[time-nuts] Agilent appnote

Magnus Danielson cfmd at bredband.net
Mon Jul 25 06:43:05 EDT 2005

From: "Joseph Gray" <jgray at zianet.com>
Subject: [time-nuts] Agilent appnote
Date: Mon, 25 Jul 2005 01:46:35 -0600
Message-ID: <037401c590ec$fba12210$66fea8c0 at antecp4>


> Does anyone have a copy of Agilent appnote 174-10 "Measuring the electrical 
> length (delay) of cables"? A search of the Agilent site doesn't find it.
> Thanks.

Sadly, I don't have that App-note, however...

May I propose that you take a sufficiently low frequency (100 kHz may suffice)
squarewave, split it so that you trigger START (directly, put the splitter on
the start BNC) and then the other output of the splitter goes to the cable
which connects to the STOP channel. Measure and preferably integrate over some
100 measurements at least.

That is at least what I would assume that 174-10 says:

The 100 kHz squarewave has a cycle of 10 us, so it should suffice for a cable
length of about 10000 [ns] * 2/3 * 0.3 [m/ns] = 2000 [m] = 2 km. A 1 MHz would
handle cables up to 200 m, a 5 MHz up to 40 m and then naturally a 10 MHz up to
20 m, so it all depends on your cable length. If one run with a too high
frequency, one has the electrical length modulo cycletime, but if you handle
that ambiguity it will work just as well.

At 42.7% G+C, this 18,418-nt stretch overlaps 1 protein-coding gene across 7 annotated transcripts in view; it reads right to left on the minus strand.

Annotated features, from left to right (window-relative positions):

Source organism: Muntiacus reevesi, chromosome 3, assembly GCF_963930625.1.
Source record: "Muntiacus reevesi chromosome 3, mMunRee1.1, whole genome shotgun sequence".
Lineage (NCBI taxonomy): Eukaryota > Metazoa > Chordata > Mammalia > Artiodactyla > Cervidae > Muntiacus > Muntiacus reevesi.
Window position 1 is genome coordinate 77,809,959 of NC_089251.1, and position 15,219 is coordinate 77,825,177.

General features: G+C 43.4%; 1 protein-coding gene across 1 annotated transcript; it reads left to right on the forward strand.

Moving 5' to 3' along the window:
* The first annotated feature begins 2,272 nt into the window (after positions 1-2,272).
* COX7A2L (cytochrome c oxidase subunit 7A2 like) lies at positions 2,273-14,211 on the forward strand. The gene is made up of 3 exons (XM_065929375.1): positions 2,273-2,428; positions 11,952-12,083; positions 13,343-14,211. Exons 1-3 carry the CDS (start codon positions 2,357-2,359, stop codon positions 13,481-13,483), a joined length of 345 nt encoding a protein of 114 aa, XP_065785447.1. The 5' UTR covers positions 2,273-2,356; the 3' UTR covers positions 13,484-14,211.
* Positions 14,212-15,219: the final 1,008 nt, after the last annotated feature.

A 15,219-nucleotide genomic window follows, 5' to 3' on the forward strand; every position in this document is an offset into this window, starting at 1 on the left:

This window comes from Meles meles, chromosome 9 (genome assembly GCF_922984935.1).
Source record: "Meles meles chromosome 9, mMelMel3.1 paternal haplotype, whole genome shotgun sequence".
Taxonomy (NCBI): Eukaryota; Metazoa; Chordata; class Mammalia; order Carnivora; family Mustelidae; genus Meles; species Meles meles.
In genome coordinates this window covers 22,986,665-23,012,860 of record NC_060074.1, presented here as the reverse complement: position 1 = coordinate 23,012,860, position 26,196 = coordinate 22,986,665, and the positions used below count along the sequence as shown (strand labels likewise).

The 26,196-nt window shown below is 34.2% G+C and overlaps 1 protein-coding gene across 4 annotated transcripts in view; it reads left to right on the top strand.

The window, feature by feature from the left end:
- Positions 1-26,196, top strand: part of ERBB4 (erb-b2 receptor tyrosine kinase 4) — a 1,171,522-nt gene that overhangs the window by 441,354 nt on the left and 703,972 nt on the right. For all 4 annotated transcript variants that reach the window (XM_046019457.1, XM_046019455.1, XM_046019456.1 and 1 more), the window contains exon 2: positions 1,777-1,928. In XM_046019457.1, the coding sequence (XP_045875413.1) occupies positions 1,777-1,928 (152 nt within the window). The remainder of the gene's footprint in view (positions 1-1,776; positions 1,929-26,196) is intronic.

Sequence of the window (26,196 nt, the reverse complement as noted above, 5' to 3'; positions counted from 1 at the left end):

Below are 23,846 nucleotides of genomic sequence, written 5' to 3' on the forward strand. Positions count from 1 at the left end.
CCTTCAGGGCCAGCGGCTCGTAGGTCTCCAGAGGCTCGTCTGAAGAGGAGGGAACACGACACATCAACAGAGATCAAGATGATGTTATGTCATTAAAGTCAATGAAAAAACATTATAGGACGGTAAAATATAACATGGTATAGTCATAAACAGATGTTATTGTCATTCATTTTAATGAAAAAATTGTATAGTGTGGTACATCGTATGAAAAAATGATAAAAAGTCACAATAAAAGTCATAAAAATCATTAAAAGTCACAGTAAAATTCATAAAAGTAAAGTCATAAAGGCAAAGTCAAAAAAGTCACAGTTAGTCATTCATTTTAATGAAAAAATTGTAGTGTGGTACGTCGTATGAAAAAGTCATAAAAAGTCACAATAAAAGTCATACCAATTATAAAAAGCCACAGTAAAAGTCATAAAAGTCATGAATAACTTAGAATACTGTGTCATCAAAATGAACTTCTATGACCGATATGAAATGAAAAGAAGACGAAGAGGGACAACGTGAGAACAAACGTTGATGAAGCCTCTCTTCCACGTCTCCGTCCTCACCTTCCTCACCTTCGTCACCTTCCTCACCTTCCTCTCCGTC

There is a number of error-sources in the method (different delays down the
legs of the power-splitter, different trigger positions, different waveshapes
to trigger due to slope differences etc.) so if you *really* care you need to
take compensation actions (measuring rise-times and compensate difference for

The resolution for this measurement is limited by the counters time resolution.
However, if you are using the same counter for measuring the cable as you do
for the actual measurements, the time-resolution is relatively on par with
each other (depending on the detailed measurement setup) so it should be fairly

If you have access to a high speed TDR, then measure first the time to the
adapter (just leave it open), then hook on the cable and leave end open and
measure the time to the now delayed reflection. Half the time difference is the
electrical length of the cable. Unfortunatly high speed TDRs isn't lying around
as they should do, it is a good tool.


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